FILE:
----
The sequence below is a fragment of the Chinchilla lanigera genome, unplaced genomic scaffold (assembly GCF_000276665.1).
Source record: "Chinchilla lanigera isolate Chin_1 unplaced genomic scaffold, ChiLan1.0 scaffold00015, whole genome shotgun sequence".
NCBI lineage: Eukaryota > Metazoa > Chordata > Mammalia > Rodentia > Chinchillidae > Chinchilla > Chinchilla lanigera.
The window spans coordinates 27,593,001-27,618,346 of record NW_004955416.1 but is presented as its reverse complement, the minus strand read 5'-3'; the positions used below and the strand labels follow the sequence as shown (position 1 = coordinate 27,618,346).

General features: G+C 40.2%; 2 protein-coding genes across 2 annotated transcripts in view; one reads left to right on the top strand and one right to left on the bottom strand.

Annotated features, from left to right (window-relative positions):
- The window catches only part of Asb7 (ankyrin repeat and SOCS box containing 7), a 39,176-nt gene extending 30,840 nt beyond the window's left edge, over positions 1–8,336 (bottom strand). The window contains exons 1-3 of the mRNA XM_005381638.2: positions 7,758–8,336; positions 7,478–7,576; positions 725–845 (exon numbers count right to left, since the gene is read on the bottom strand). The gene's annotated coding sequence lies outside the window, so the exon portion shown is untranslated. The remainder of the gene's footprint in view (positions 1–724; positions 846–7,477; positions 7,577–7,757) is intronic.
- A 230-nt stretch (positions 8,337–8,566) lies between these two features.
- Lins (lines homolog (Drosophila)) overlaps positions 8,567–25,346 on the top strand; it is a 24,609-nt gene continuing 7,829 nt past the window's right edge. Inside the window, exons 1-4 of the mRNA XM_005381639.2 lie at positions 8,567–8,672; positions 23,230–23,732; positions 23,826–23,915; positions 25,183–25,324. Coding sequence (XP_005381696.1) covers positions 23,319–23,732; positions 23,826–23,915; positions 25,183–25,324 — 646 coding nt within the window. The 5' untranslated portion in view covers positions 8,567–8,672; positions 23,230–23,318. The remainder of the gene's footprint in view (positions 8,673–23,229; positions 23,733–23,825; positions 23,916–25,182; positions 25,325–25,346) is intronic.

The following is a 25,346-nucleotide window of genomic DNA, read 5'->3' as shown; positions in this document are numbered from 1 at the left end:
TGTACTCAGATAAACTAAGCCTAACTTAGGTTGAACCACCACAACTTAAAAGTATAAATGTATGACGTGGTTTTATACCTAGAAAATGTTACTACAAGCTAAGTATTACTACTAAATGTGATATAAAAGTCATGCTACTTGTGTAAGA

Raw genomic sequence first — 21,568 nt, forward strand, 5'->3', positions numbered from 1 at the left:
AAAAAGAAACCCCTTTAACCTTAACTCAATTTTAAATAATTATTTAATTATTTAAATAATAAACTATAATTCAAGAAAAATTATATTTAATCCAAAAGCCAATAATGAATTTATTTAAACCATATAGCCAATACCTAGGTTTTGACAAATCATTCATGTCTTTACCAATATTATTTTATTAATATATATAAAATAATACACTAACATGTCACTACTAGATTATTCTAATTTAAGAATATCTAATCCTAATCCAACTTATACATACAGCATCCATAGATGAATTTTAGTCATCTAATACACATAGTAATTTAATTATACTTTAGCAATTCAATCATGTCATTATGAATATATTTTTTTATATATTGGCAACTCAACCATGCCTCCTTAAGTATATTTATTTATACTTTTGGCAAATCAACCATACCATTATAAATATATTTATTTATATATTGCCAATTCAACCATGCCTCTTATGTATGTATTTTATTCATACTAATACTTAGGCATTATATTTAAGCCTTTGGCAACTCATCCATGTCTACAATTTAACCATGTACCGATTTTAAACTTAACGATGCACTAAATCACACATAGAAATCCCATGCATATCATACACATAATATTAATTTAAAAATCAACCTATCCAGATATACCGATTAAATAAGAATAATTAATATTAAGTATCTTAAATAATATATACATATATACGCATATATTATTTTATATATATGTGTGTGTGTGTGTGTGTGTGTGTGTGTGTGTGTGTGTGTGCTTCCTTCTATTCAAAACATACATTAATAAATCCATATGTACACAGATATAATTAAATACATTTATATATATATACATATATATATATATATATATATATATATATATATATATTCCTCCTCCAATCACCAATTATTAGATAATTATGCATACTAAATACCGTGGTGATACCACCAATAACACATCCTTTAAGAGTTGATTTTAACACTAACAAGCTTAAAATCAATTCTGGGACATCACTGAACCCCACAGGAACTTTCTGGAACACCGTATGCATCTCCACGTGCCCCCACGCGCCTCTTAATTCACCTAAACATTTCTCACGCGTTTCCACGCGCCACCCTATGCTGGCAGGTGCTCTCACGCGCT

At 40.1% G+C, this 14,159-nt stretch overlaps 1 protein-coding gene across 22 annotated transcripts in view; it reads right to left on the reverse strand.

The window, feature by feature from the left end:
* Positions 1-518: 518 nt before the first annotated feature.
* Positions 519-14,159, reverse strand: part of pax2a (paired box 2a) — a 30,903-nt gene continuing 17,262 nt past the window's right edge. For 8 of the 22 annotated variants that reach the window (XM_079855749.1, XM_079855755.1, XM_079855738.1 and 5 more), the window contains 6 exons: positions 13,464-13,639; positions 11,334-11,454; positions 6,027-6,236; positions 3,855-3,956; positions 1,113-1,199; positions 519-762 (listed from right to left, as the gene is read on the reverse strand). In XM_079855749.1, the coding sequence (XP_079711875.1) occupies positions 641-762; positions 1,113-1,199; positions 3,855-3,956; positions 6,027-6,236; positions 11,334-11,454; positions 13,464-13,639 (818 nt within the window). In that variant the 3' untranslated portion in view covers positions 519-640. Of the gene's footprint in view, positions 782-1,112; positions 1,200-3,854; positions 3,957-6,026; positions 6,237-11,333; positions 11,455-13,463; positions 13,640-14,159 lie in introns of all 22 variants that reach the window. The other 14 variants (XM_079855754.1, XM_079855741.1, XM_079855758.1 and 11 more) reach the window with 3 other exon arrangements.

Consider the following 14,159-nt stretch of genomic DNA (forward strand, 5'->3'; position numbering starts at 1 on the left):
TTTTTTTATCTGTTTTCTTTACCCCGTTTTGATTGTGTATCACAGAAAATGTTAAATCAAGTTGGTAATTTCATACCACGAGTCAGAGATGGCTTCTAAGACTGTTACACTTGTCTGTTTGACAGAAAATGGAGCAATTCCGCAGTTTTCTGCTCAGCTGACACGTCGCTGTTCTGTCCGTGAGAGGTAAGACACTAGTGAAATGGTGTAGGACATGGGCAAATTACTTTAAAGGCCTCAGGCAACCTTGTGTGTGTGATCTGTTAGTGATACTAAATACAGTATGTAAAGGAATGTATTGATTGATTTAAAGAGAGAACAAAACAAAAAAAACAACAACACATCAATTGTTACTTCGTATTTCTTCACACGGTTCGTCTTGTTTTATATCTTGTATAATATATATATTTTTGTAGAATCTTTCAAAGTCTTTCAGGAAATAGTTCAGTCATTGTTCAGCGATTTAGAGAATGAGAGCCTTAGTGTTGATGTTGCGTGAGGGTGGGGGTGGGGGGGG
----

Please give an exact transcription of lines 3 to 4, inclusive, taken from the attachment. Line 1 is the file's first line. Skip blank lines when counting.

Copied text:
NCBI lineage: Eukaryota > Metazoa > Chordata > Mammalia > Rodentia > Chinchillidae > Chinchilla > Chinchilla lanigera.
The window spans coordinates 27,593,001-27,618,346 of record NW_004955416.1 but is presented as its reverse complement, the minus strand read 5'-3'; the positions used below and the strand labels follow the sequence as shown (position 1 = coordinate 27,618,346).